Robotics are heavy because they are typically moving multiple pieces of equipment, including the pedestal, camera head, lens, prompter and viewfinder, among other elements. “If the floor is soft, the pedestals sink into the floor. It’s kind of like driving out of a ditch,” Cuomo says
The result can be shaky video footage.
On the other hand, Cuomo says, a smooth and level concrete floor is “perfect” for moving robotic pedestals.
And as the pedestal moves around the studio, it needs to know where it is and where it’s going.
At this year’s NAB Show, Shotoku plans to show the smart absolute navigation interface (ANI). A small camera is placed on the pedestal and is aimed at the ceiling to navigate by a constellation of dots on the ceiling in the studio. Eddershaw calls it a modern-day version of navigating by the stars.
“It knows the patterns. It is able to say, ‘I see these stars, I must be in this position,’” Eddershaw says.
But to get to that position safely, the robotic pedestals need to rely on collision avoidance technologies.
Shotoku’s SmartPed has built in “detectives” that sense the objects in the environment two to three feet away. “It will detect things you didn’t know were there,” Eddershaw says. “Real-time proximity detection prevents it from rolling into that.”
How the rovers maneuver around the studio is a consideration. Telemetrics, for example, offers omnidirectional rovers. “They can turn from a stop without moving or shifting,” Cuomo says.
Floor and ceiling rail setups pose slightly different safety and operations concerns than rovers do.
As Takasaki puts it, concerns about rails on the floor tend to be about how the rails break up the space, make it difficult to walk across safely and reduce flexibility of the cameras as they can’t be reconfigured on a daily basis. Rails can be integrated into the floor as a means of addressing the safety factor, he says. Ceiling rails also eliminate some of the safety worry but open up a completely different one: ensuring the system is securely installed and that no equipment will crash to the floor.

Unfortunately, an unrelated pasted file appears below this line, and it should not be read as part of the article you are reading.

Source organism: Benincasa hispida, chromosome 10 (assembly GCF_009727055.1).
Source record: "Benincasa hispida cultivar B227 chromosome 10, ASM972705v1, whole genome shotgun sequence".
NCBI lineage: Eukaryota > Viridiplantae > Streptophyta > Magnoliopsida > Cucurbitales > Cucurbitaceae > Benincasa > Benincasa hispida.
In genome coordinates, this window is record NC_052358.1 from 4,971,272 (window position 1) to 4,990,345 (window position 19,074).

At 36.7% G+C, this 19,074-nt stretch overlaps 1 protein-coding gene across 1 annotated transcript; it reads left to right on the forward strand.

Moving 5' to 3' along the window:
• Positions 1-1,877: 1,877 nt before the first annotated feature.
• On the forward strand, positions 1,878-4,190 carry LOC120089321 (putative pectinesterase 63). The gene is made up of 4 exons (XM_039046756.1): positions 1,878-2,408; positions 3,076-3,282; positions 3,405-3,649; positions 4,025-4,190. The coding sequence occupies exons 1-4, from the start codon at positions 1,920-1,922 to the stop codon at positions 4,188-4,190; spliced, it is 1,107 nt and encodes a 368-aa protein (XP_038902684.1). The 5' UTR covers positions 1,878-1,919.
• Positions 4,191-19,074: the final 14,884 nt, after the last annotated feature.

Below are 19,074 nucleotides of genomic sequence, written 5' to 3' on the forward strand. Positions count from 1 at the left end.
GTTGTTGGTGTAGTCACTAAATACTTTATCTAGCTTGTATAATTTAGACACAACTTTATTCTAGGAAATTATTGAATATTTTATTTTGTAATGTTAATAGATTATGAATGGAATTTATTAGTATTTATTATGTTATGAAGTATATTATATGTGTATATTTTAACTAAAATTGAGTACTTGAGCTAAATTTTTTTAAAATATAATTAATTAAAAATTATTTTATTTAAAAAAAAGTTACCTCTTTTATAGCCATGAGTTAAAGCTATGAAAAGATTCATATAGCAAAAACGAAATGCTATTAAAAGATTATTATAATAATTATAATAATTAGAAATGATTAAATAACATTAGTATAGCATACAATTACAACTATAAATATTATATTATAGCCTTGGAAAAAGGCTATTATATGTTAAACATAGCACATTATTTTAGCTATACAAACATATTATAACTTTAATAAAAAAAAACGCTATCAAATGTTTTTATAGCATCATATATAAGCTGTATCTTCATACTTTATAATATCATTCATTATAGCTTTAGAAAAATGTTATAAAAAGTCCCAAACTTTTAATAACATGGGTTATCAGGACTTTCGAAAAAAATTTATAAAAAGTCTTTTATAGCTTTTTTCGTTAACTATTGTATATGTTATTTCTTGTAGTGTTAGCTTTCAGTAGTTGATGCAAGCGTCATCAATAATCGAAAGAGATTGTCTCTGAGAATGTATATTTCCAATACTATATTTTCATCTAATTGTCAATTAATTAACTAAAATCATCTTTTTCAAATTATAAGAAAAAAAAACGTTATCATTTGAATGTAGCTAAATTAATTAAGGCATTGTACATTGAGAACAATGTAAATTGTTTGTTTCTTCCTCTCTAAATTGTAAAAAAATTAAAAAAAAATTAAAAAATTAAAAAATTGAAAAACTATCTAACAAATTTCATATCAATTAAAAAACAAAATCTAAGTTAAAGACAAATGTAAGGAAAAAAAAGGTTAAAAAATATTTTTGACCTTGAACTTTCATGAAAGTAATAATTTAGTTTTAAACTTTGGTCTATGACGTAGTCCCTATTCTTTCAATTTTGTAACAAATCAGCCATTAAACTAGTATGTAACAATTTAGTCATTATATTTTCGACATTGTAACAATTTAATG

Clients who are willing to commit to rails and design their studio around a circular rail configuration can achieve beautiful shots “without any effort at all,” Takasaki says. If multiple cameras are needed, concentric rails can be installed to accommodate the extra cameras.
Takasaki singled out BBC as a pioneer for purchasing Furio systems from Ross to “create a whole new look” back in 2012.
Panasonic’s PRO PTZ cameras allow for a variety of placements. Upright or hanging upside-down. Placed on a table, or mounted to a tripod, hung from the ceiling or a truss, mounted to a pole, or installed on a wall, the low-profile design of the cameras keeps installation options versatile. The cameras have a 1/4-20 tripod thread mount, come with an easy release ceiling mount bracket, and a drop protection wire harness for added installation safety and security.